‘Agreed Facts and Reasons’ post NL

Re NL (A Child) (Appeal: Interim Care Order: Facts and Reasons) [2014] EWHC 270 (Fam) is a recent case in which Mrs Justice Pauffley is critical of a practice which had developed in a Family Proceedings Court of the Local Authority being expected to provide draft facts and reasons for use at hearings.
“Equally and just as importantly, it is difficult to view the Justices as having been independent and impartial if, as happened here, they simply adopted the local authority’s analysis of what their Findings and Reasons might comprise. The Court of Appeal has recently made clear that the wholesale incorporation of such a draft is impermissible: see Crinion and anor v IG Markets Ltd [2013] EWCA Civ 587. As Sir Stephen Sedley observed,

“Unequivocal acceptance of one party’s case has always posed a problem for judges. To simply adopt that party’s submissions, however cogent they are, is to overlook what is arguably the principal function of a reasoned judgment, which is to explain to the unsuccessful party why they have lost…. (T)he possibility of something approaching electronic plagiarism is new, and it needs to be said and understood that it is unacceptable. Even if it reflects no more than the judge’s true thinking, it reflects poorly on the administration of justice: for … appearances matter.”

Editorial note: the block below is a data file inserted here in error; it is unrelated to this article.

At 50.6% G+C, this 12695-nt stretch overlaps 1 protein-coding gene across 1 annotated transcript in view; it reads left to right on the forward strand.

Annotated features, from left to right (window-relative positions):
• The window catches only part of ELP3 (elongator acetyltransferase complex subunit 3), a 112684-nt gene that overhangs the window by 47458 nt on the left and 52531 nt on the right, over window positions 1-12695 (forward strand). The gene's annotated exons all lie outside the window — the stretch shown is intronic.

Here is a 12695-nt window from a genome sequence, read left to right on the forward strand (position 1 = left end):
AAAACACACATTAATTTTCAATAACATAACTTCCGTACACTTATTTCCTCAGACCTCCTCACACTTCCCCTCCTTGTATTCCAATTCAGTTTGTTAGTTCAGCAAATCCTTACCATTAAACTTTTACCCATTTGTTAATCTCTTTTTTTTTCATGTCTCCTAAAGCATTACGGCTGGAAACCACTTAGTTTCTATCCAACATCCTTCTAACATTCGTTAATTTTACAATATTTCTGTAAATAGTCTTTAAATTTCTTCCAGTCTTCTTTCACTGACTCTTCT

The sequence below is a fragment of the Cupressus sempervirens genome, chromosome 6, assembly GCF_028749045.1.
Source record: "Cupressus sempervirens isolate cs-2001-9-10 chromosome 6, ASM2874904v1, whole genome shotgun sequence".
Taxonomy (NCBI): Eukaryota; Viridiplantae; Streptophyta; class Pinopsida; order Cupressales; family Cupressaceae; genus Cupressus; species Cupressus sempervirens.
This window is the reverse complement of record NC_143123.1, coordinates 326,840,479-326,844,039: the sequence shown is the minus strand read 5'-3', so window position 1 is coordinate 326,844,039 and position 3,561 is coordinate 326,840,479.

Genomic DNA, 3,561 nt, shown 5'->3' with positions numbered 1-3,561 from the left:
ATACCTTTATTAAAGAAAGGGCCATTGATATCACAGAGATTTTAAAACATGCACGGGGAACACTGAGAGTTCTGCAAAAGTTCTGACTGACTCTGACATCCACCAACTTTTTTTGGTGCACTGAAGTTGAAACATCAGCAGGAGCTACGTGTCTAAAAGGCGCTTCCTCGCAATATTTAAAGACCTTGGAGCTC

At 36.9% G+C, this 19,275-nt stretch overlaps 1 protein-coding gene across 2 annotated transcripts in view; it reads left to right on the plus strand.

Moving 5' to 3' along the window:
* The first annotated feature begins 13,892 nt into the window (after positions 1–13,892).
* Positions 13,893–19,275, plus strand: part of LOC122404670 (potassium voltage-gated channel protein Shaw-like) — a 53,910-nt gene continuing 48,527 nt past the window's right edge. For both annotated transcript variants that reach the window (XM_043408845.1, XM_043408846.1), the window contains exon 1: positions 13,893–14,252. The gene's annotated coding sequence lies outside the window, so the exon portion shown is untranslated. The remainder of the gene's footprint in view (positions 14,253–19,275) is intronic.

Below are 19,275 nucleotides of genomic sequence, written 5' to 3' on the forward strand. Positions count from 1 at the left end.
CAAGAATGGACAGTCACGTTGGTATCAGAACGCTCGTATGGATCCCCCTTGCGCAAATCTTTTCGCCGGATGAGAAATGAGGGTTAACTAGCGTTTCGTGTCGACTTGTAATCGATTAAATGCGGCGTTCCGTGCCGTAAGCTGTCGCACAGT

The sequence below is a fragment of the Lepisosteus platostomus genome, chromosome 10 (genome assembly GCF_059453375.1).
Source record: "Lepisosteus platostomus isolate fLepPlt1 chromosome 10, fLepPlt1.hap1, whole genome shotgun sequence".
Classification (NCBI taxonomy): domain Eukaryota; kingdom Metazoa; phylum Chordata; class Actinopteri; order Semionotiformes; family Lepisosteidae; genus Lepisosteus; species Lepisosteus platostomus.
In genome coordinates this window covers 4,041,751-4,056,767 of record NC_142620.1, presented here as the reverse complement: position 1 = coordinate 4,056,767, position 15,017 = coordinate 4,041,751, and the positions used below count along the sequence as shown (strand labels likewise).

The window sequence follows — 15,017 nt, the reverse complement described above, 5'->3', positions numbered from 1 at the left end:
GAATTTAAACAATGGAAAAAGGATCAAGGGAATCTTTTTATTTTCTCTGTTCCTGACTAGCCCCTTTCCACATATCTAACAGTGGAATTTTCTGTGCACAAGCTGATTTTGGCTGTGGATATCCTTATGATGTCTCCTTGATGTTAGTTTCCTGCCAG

69. Just because there may be tacit acceptance on the part of many professionals within the family justice system that the practice which operated here exists, that does not mean it is right. It is patently wrong, must stop at once and never happen again.”

A query arose in a recent case of a colleague as to whether or not a direction to provide Facts and Reasons in a case where an agreed private law order was to be made. In discussion we thought NL applied equally to agreed orders. The Family Proceedings Court agreed although it slows down the Court list, it must be right that all orders are properly justified by the Court.

What now for agreed threshold criteria?

Amina Ahmed

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